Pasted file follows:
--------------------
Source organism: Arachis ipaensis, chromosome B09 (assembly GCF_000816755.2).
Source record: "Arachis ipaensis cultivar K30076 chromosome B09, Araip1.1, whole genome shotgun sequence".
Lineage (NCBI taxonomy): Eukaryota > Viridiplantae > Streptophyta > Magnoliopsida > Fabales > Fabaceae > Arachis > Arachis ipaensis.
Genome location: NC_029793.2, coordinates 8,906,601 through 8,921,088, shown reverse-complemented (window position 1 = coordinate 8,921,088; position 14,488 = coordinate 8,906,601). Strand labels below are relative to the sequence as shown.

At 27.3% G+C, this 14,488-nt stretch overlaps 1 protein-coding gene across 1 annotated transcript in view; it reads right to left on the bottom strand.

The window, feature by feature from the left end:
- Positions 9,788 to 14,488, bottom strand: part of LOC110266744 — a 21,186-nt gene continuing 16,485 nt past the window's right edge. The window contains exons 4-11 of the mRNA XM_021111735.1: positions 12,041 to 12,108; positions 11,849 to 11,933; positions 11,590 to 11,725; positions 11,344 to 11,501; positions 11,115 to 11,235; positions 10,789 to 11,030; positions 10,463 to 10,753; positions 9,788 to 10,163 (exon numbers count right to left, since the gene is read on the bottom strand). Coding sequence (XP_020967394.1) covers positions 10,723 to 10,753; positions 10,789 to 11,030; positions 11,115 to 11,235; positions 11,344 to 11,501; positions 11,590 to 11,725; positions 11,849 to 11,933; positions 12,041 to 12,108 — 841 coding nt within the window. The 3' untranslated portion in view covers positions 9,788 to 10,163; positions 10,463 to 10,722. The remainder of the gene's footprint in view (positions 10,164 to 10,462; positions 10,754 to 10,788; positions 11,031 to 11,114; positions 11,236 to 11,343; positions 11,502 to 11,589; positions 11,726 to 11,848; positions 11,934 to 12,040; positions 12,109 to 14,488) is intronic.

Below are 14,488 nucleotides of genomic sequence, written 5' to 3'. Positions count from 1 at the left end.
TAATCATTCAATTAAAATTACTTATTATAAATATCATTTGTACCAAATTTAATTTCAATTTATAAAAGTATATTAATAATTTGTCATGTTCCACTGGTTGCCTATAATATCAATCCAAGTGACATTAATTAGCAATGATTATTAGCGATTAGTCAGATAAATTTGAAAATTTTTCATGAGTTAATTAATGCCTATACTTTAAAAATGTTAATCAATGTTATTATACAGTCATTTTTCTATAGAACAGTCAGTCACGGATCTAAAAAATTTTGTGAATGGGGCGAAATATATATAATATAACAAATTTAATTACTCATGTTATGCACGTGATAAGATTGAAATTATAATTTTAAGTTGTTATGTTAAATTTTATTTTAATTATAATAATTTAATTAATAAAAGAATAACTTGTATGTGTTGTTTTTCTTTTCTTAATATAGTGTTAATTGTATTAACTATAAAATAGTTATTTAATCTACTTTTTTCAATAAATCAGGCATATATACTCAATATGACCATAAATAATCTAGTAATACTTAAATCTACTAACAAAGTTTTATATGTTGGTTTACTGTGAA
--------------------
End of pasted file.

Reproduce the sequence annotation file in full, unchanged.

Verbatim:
Source organism: Arachis ipaensis, chromosome B09 (assembly GCF_000816755.2).
Source record: "Arachis ipaensis cultivar K30076 chromosome B09, Araip1.1, whole genome shotgun sequence".
Lineage (NCBI taxonomy): Eukaryota > Viridiplantae > Streptophyta > Magnoliopsida > Fabales > Fabaceae > Arachis > Arachis ipaensis.
Genome location: NC_029793.2, coordinates 8,906,601 through 8,921,088, shown reverse-complemented (window position 1 = coordinate 8,921,088; position 14,488 = coordinate 8,906,601). Strand labels below are relative to the sequence as shown.

At 27.3% G+C, this 14,488-nt stretch overlaps 1 protein-coding gene across 1 annotated transcript in view; it reads right to left on the bottom strand.

The window, feature by feature from the left end:
- Positions 9,788 to 14,488, bottom strand: part of LOC110266744 — a 21,186-nt gene continuing 16,485 nt past the window's right edge. The window contains exons 4-11 of the mRNA XM_021111735.1: positions 12,041 to 12,108; positions 11,849 to 11,933; positions 11,590 to 11,725; positions 11,344 to 11,501; positions 11,115 to 11,235; positions 10,789 to 11,030; positions 10,463 to 10,753; positions 9,788 to 10,163 (exon numbers count right to left, since the gene is read on the bottom strand). Coding sequence (XP_020967394.1) covers positions 10,723 to 10,753; positions 10,789 to 11,030; positions 11,115 to 11,235; positions 11,344 to 11,501; positions 11,590 to 11,725; positions 11,849 to 11,933; positions 12,041 to 12,108 — 841 coding nt within the window. The 3' untranslated portion in view covers positions 9,788 to 10,163; positions 10,463 to 10,722. The remainder of the gene's footprint in view (positions 10,164 to 10,462; positions 10,754 to 10,788; positions 11,031 to 11,114; positions 11,236 to 11,343; positions 11,502 to 11,589; positions 11,726 to 11,848; positions 11,934 to 12,040; positions 12,109 to 14,488) is intronic.

Below are 14,488 nucleotides of genomic sequence, written 5' to 3'. Positions count from 1 at the left end.
TAATCATTCAATTAAAATTACTTATTATAAATATCATTTGTACCAAATTTAATTTCAATTTATAAAAGTATATTAATAATTTGTCATGTTCCACTGGTTGCCTATAATATCAATCCAAGTGACATTAATTAGCAATGATTATTAGCGATTAGTCAGATAAATTTGAAAATTTTTCATGAGTTAATTAATGCCTATACTTTAAAAATGTTAATCAATGTTATTATACAGTCATTTTTCTATAGAACAGTCAGTCACGGATCTAAAAAATTTTGTGAATGGGGCGAAATATATATAATATAACAAATTTAATTACTCATGTTATGCACGTGATAAGATTGAAATTATAATTTTAAGTTGTTATGTTAAATTTTATTTTAATTATAATAATTTAATTAATAAAAGAATAACTTGTATGTGTTGTTTTTCTTTTCTTAATATAGTGTTAATTGTATTAACTATAAAATAGTTATTTAATCTACTTTTTTCAATAAATCAGGCATATATACTCAATATGACCATAAATAATCTAGTAATACTTAAATCTACTAACAAAGTTTTATATGTTGGTTTACTGTGAA